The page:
Broadmarsh shop owners are struggling amid the ongoing construction work.

Shops in the Broadmarsh shopping centre are complaining of being left in the dark amid the car park demolition, renovation work and falling numbers of customers.

Traders in the shopping centre say there has been a “dramatic” change since the start of the demolition of the car park in December.

The works are part of a £250m project to renovate the intu Broadmarsh shopping centre.

Owner of Creme café Sid Sharma said his business is now struggling – with him and his wife working six days a week and only take their own wages home.

The 32-year-old said: “We’ve seen a dramatic effect since the bus station went down.

“We relied on passers-by and people walking through to the car park.

“Now people don’t tend to come down here because they think it’s closed.

“We’ve seen the shopping centre going downhill. This next year is going to be tough.”

Work started last September, with the demolition of the main structure of the car park starting before Christmas.

Last weekend, the bridges linking the Broadmarsh car park and shopping centre were taken out in the early hours of Friday and Saturday.

In early 2018, work will begin on the shopping centre itself. The new space will include a cinema, and cafes and shops leading out to Collin Street and Carrington Street.

However, businesses currently trading say the outlook in the short-term is bleak.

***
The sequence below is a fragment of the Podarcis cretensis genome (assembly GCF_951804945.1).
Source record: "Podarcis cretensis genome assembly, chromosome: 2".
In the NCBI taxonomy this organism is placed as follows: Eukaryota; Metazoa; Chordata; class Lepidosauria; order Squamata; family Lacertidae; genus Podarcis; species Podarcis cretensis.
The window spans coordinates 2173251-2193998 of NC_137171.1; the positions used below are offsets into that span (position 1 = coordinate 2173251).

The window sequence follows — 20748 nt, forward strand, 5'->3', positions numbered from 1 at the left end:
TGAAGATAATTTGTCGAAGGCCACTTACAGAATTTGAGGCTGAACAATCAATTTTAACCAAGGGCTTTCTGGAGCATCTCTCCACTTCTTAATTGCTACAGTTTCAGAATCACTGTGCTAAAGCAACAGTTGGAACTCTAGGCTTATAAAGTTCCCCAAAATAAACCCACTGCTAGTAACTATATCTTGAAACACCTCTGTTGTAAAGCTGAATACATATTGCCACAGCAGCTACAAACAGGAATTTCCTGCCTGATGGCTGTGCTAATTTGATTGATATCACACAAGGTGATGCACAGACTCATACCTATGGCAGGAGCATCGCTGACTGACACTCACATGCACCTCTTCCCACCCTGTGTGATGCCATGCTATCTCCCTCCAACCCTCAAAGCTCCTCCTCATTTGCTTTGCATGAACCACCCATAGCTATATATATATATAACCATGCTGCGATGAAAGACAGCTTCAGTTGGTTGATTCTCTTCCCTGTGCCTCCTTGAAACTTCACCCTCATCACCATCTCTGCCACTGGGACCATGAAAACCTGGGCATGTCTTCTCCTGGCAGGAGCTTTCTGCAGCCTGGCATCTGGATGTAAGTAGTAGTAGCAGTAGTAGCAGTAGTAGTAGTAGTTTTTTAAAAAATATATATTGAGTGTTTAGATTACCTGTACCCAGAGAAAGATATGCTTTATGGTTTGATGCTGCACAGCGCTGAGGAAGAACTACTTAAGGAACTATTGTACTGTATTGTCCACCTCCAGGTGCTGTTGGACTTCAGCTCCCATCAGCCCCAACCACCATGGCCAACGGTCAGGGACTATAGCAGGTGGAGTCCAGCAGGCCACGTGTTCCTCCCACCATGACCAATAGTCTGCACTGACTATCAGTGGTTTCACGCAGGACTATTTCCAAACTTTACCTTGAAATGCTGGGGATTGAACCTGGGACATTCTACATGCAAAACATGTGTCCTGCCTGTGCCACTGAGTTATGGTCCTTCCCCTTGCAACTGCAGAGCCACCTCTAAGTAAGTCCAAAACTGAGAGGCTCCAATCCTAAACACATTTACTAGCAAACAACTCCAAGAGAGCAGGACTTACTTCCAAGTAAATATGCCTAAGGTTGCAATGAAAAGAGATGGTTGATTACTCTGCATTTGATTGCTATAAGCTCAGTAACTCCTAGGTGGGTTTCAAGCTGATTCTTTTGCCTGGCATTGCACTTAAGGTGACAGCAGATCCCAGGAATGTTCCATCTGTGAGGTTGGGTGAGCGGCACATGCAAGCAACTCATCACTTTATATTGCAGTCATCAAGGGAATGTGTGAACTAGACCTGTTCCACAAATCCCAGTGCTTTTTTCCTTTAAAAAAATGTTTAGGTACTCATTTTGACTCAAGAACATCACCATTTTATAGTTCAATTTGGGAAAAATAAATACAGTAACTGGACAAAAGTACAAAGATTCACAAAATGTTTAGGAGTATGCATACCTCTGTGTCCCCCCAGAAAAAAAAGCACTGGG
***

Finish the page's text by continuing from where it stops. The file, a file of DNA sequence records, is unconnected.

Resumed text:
Sid Sharma, owner of Creme café along with his wife Neha, predicts a tough year ahead.

Iraj Hayeari, 40, owner of Tailors, called the current state of the shopping centre “embarrassing” for his business.

He added: “We’re worried because we don’t know where we stand. We’ve had to find out what we know on Facebook.”

Sanjeev Dhier, 56, owner of Rebel clothing shop, said: “I have seen a lot of shops closing since the car park and bus station closed.

“I think people don’t come here because they think all of the shops are shut.

“It didn’t help that they didn’t even put up the notices saying the shops are still open until much later.”

Part of the frustration for shop owners, they report, is that they are receiving mixed communications from the council and intu.

Mr Dhier  added: “We don’t know what’s happening here, sometimes we’re told 2020, sometimes 2022.”

Neha Sharma also complained about the lack of communication.

The 34-year-old, co-owner of Creme, said: “We need a real picture of what’s going to happen, but they keep saying that they don’t have the answers.”

Business owners say that they have a meeting with intu next Monday in Creme, to discuss developments.

Councillor Jon Collins, Leader of the City Council, said: “The end result will definitely be worth it and the area will be transformed by this new development, a new and better intu Broadmarsh shopping centre, a new City Hub for Nottingham College and a great pedestrian environment for people to shop, relax and enjoy themselves in.”

CBJ have contacted Intu for comment and are awaiting a response.